A great deal of the reason that I love Woody Allen is that the man loves to feel down. Hell, how many other directors can so routinely refuse to give the audience what they want and keep his endings original almost every time? Imagine my surprise, then, when I popped The Purple Rose of Cairo and discovered a magical (and extremely underrated) gem. For a man who never seems to smile, Allen knows how good he has it, and what starts as his usual, depressing fare transforms into one of the all-time great love letters to cinema.
Appropriately for Allen, the film is set in the Great Depression. Cecilia (Mia Farrow) desperately clings to a job as a waitress and spends more time trying not to lose the gig than serve people. Her boss knows that in these times, he can fire anyone and have a replacement immediately, and he terrorizes his employees into complete servitude. Her home life is even worse: her abusive husband (Danny Aiello) lost his job and seems content to let Cecilia provide for him while he whiles away the time gambling, drinking and cavorting with friends. Often she speaks of leaving him, but even if she gets out of the house she never gets more than a few steps out the door before she returns.
So, like all those who hate their lot in life, Cecilia tries to escape it. She spends all her free time at the local cinema, where the same film plays for weeks. She enters a broken-down mess, but for an hour and a half she's on cloud nine. One film, The Purple Rose of Cairo, plays for weeks on end, and Cecilia watches it frequently. She sees it so many times that, during a scene in the film, dashing supporting character Tom Baxter suddenly looks towards the audience and speaks directly to her. Then, he steps out of the screen as if was always possible, and suddenly you know you're watching something special.
Tom (Jeff Daniels) tells Cecilia that he and the other characters must act out the same dull routines endlessly, but through constantly seeing her he fell in love, giving him the courage to break out of his celluloid prison. Tom acts just a like a movie character would: he's chivalric, intelligent, loving, and utterly clueless when it comes to the real world. A great deal of the film's comedy comes from this naïveté: Tom takes Cecilia to a high end restaurant, only to realize his stage money isn't real. So he and Cecilia make a run for it, only for him to leap in a car and be utterly bewildered when it doesn't start. "You need a key," Cecilia timidly whispers. "They always just go in the movies," Tom replies exasperated.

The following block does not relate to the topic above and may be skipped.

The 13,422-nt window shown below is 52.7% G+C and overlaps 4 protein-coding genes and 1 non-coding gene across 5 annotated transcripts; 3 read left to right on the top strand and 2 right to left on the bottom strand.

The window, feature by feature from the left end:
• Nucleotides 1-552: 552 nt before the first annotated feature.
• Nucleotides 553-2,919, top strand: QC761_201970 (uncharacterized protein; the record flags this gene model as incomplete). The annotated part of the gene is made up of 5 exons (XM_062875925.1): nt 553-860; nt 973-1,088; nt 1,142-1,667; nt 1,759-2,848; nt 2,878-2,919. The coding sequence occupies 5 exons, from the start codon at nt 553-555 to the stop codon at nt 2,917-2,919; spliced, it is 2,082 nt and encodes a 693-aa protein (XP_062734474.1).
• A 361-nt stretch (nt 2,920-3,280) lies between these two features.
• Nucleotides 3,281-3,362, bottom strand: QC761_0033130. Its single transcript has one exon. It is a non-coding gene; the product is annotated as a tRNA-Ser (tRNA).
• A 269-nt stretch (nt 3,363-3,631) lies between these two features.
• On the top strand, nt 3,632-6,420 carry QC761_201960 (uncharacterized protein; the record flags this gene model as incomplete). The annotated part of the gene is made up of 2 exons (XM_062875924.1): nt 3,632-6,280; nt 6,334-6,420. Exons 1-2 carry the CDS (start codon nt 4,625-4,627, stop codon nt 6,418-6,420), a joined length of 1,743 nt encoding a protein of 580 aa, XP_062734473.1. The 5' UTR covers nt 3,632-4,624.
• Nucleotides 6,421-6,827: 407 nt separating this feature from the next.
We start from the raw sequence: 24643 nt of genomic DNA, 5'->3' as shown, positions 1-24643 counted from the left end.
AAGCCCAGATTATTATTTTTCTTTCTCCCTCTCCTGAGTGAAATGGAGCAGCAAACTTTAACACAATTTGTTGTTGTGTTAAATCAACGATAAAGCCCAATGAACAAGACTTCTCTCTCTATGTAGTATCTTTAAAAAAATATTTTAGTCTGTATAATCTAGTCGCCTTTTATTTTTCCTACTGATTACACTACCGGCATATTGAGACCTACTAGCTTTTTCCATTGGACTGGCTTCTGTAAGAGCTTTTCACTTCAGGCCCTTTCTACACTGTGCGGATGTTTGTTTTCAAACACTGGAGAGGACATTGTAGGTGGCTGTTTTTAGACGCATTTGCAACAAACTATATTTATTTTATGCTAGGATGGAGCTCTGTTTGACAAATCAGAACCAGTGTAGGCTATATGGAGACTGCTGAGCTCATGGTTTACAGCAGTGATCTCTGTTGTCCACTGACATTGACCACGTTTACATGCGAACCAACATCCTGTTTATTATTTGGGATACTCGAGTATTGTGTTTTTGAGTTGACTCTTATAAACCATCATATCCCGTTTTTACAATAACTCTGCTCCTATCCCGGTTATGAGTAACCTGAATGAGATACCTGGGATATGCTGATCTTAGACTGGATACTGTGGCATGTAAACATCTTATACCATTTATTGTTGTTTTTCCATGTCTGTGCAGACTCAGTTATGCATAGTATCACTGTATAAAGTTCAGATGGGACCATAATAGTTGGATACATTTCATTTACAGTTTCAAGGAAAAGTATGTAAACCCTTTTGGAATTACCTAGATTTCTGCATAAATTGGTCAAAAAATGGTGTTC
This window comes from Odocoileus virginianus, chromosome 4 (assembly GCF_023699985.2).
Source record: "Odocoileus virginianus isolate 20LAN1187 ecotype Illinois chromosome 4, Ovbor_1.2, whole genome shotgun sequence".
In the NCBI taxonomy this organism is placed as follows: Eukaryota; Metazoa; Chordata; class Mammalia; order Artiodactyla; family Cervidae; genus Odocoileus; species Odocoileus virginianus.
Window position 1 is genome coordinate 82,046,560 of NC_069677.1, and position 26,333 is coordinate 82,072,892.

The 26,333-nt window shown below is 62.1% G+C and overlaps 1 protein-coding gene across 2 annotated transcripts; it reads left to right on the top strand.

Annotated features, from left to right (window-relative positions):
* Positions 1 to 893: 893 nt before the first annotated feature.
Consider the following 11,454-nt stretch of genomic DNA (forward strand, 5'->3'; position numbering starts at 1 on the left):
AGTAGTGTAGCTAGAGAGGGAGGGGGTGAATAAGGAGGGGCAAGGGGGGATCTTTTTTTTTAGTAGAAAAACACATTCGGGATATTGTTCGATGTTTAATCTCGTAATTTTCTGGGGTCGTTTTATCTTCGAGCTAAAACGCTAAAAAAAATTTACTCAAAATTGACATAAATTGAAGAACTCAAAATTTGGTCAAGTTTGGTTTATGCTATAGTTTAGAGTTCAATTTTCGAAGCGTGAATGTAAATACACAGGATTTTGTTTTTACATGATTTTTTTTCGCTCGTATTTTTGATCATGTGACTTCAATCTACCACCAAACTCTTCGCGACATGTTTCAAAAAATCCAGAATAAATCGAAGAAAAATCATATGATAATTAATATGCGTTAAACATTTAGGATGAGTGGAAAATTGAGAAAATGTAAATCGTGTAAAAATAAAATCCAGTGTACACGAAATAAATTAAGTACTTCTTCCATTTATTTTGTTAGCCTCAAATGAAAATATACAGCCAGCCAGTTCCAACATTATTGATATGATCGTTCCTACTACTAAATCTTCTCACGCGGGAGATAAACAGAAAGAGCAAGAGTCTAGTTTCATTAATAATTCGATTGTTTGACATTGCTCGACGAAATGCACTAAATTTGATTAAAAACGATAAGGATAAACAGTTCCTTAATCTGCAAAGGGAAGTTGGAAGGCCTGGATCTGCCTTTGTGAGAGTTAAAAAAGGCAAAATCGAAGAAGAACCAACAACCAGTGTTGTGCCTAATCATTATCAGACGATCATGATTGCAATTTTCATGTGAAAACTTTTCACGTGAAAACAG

Meanwhile, the other characters on the screen must sit around and wait for Tom to return. Audiences heckle them for not getting on with the show, but Tom, supporting character that he may be, is instrumental to the plot. The patrons initially demand refunds, but some people filter in just to watch the spectacle of characters playing cards. Word gets back to Hollywood, and Gil Shepherd, the actor who portrayed Tom, travels to Jersey to ensure that his rogue character does not ruin his budding career.
Gil initially presents himself as your typical egomaniacal actor: he blames himself for his character escaping because he "played him so real." Then he too meets Cecilia and falls for her innocence and her love of film. It probably doesn't hurt that she's a big fan and thinks he could be the next big thing. So now she's involved in a love triangle (technically a quadrilateral, but the husband really only factors in when he tries to prevent her from leaving) with a man and his doppelganger. Jeff Daniels has to walk a fine line here, but he does a magnificent job of explore the comedic exaggerations of both his characters without letting them slip into two-dimensionality. In fact, the only downside of his performances is that they can overshadow Mia Farrow's work, which is stellar: she doesn't seem like the person who could pull off being a cinephile archetype, but watching her sit down in a theater crying about the way of the world, only to slowly break out into an ecstatic smile when the power of film hits her is a sight to behold.
Despite the whimsy and purity of the film, Allen does let his typical gloom slip in near the end, it only reminds us that the real romance of this rom-com is our relationship with movies. The majority of films about film take us behind the scenes, onto tumultuous sets and inside shady business dealings. But The Purple Rose of Cairo sits in the audience with us and reflects what true film lovers feel when the lights go down and the screen flickers to life. I have never seen a film that so proves the maxim that to see the greatest film, one need only stand at the front of the theater and look back at everyone's upturned faces.